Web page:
Fauvism and Expressionism, flourished in France in the early years of the twentieth century. The Fauve painters were the first to break with Impressionism as well as with older, traditional methods of perception. Their spontaneous, often subjective response to nature was expressed in bold, undisguised brushstrokes and high-keyed, vibrant colors directly from the tube.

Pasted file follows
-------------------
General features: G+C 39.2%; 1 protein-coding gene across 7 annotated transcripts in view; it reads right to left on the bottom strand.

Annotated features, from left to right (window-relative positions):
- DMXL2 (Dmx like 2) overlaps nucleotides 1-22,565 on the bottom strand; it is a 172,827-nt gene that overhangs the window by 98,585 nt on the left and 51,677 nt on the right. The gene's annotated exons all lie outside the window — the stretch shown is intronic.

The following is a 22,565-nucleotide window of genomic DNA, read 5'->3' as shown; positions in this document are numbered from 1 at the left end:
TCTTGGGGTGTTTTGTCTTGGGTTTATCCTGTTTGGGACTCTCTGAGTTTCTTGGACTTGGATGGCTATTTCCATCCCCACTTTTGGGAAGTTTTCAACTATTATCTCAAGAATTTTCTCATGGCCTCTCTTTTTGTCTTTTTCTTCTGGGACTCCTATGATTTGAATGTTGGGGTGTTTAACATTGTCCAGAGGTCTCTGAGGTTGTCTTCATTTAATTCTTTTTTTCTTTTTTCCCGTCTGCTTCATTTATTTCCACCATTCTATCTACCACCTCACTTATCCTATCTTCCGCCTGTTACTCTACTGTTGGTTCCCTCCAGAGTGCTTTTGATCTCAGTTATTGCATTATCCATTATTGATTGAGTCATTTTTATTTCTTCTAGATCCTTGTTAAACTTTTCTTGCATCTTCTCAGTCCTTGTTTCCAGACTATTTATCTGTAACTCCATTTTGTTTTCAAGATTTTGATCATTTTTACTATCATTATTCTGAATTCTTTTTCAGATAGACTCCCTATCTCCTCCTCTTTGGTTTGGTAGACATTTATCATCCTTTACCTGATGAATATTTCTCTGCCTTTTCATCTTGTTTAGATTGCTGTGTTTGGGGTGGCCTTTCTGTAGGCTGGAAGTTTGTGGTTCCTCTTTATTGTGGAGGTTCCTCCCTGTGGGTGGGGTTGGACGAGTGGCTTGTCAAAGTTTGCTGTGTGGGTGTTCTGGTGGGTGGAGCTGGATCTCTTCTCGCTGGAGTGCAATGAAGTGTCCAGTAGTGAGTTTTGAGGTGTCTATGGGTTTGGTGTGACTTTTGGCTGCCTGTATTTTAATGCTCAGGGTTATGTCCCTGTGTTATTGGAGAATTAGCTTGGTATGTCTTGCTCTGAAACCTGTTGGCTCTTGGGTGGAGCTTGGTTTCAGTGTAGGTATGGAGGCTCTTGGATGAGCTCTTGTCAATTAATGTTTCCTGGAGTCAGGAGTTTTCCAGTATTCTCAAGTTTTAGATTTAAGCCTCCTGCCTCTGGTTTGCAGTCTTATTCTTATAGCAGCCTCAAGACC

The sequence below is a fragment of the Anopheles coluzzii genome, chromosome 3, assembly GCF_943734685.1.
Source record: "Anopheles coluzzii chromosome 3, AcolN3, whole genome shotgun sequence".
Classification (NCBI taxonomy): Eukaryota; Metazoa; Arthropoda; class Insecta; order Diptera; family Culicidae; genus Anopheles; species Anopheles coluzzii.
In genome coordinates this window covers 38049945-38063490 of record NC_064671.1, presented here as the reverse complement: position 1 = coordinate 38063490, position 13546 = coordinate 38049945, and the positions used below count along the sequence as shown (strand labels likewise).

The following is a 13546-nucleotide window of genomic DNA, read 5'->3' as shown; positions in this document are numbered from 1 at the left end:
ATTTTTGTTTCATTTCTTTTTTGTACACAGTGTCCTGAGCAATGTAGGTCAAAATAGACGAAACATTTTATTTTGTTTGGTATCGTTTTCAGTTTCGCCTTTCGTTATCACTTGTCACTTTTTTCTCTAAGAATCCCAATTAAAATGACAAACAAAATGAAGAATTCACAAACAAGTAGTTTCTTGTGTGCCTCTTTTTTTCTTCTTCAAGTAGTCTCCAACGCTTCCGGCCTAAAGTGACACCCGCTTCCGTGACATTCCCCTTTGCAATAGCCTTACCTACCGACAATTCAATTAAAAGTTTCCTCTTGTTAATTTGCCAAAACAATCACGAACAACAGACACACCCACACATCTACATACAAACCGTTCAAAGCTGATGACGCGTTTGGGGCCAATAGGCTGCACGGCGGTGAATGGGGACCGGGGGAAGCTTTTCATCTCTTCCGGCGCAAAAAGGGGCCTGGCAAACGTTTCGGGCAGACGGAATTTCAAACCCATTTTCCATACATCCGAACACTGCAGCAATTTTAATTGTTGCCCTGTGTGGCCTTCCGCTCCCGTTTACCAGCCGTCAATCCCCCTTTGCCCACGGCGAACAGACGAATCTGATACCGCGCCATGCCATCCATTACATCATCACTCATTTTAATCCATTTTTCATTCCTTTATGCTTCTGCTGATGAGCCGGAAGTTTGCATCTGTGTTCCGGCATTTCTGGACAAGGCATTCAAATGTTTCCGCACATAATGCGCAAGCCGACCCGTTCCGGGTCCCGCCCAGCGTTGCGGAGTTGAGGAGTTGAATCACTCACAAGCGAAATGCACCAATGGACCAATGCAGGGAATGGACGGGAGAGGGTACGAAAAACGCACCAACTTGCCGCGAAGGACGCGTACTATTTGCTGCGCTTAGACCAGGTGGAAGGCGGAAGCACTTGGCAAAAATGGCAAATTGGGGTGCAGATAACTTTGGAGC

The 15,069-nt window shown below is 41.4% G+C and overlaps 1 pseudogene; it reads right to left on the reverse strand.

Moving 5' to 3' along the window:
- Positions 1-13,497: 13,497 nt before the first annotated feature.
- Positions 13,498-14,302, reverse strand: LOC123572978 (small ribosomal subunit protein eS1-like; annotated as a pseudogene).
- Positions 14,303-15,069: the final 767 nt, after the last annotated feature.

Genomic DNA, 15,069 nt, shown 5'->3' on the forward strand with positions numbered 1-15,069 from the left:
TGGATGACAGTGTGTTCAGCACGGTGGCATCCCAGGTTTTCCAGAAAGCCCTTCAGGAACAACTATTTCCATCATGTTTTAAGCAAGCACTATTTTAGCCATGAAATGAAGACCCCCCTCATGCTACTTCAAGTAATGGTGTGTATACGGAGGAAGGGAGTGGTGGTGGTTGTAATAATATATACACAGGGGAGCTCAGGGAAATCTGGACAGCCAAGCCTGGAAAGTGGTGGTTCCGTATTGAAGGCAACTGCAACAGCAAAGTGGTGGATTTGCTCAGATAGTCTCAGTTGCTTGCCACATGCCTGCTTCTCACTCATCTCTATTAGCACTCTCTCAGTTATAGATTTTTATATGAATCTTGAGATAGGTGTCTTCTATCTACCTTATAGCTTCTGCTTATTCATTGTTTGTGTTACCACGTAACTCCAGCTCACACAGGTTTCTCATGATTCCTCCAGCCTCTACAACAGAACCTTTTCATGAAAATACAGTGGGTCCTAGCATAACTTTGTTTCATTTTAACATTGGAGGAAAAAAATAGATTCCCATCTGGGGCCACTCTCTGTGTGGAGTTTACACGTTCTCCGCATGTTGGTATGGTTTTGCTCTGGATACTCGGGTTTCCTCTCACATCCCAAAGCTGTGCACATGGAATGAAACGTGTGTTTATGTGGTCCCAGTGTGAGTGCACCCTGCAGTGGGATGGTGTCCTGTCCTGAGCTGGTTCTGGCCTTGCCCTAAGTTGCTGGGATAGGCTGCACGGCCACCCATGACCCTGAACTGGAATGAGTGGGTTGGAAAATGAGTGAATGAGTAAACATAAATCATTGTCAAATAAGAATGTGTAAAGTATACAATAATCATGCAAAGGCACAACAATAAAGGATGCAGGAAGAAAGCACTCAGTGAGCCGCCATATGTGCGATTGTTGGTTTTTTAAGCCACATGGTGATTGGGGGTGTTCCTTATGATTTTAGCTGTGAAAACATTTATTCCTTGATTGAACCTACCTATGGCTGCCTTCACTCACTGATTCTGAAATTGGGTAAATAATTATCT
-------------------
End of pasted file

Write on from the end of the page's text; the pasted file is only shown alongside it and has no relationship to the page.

Henri Matisse and André Derain introduced unnaturalistic color and vivid brushstrokes into their paintings in the summer of 1905, working together in the small fishing port of Collioure on the Mediterranean coast. When their pictures were exhibited later that year at the Salon d'Automne in Paris, they inspired the witty critic Louis Vauxcelles to call them fauves ("wild beasts") in his review for the magazine Gil Blas. This term was later applied to the artists themselves.
Well-known art includes:
The Wiman with a Hat
Kandinsky's Winter Landsscape